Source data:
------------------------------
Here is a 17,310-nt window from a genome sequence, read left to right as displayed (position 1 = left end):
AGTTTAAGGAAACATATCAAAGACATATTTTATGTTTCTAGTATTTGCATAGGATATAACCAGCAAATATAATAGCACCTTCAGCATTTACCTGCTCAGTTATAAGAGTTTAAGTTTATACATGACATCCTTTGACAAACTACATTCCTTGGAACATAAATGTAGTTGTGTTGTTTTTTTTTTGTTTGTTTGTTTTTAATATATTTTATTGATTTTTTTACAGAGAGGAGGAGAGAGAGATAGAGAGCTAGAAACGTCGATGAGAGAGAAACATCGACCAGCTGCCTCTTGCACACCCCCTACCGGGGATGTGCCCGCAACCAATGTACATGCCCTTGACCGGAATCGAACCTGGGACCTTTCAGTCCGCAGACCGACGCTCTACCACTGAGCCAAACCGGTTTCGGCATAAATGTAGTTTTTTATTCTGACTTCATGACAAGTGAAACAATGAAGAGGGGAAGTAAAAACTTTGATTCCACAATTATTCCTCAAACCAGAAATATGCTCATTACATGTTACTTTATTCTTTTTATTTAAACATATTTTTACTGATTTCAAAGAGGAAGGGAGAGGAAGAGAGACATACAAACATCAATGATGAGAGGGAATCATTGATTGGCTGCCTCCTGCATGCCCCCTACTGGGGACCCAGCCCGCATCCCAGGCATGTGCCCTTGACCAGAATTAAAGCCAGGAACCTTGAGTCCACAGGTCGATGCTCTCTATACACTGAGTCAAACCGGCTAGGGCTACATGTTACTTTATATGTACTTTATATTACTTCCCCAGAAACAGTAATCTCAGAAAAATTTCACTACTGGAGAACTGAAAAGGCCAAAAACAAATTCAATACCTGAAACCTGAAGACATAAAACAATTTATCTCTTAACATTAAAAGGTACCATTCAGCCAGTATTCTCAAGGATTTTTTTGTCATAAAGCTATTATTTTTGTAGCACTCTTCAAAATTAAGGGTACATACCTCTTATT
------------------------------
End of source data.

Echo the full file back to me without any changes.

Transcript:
Here is a 17,310-nt window from a genome sequence, read left to right as displayed (position 1 = left end):
AGTTTAAGGAAACATATCAAAGACATATTTTATGTTTCTAGTATTTGCATAGGATATAACCAGCAAATATAATAGCACCTTCAGCATTTACCTGCTCAGTTATAAGAGTTTAAGTTTATACATGACATCCTTTGACAAACTACATTCCTTGGAACATAAATGTAGTTGTGTTGTTTTTTTTTTGTTTGTTTGTTTTTAATATATTTTATTGATTTTTTTACAGAGAGGAGGAGAGAGAGATAGAGAGCTAGAAACGTCGATGAGAGAGAAACATCGACCAGCTGCCTCTTGCACACCCCCTACCGGGGATGTGCCCGCAACCAATGTACATGCCCTTGACCGGAATCGAACCTGGGACCTTTCAGTCCGCAGACCGACGCTCTACCACTGAGCCAAACCGGTTTCGGCATAAATGTAGTTTTTTATTCTGACTTCATGACAAGTGAAACAATGAAGAGGGGAAGTAAAAACTTTGATTCCACAATTATTCCTCAAACCAGAAATATGCTCATTACATGTTACTTTATTCTTTTTATTTAAACATATTTTTACTGATTTCAAAGAGGAAGGGAGAGGAAGAGAGACATACAAACATCAATGATGAGAGGGAATCATTGATTGGCTGCCTCCTGCATGCCCCCTACTGGGGACCCAGCCCGCATCCCAGGCATGTGCCCTTGACCAGAATTAAAGCCAGGAACCTTGAGTCCACAGGTCGATGCTCTCTATACACTGAGTCAAACCGGCTAGGGCTACATGTTACTTTATATGTACTTTATATTACTTCCCCAGAAACAGTAATCTCAGAAAAATTTCACTACTGGAGAACTGAAAAGGCCAAAAACAAATTCAATACCTGAAACCTGAAGACATAAAACAATTTATCTCTTAACATTAAAAGGTACCATTCAGCCAGTATTCTCAAGGATTTTTTTGTCATAAAGCTATTATTTTTGTAGCACTCTTCAAAATTAAGGGTACATACCTCTTATT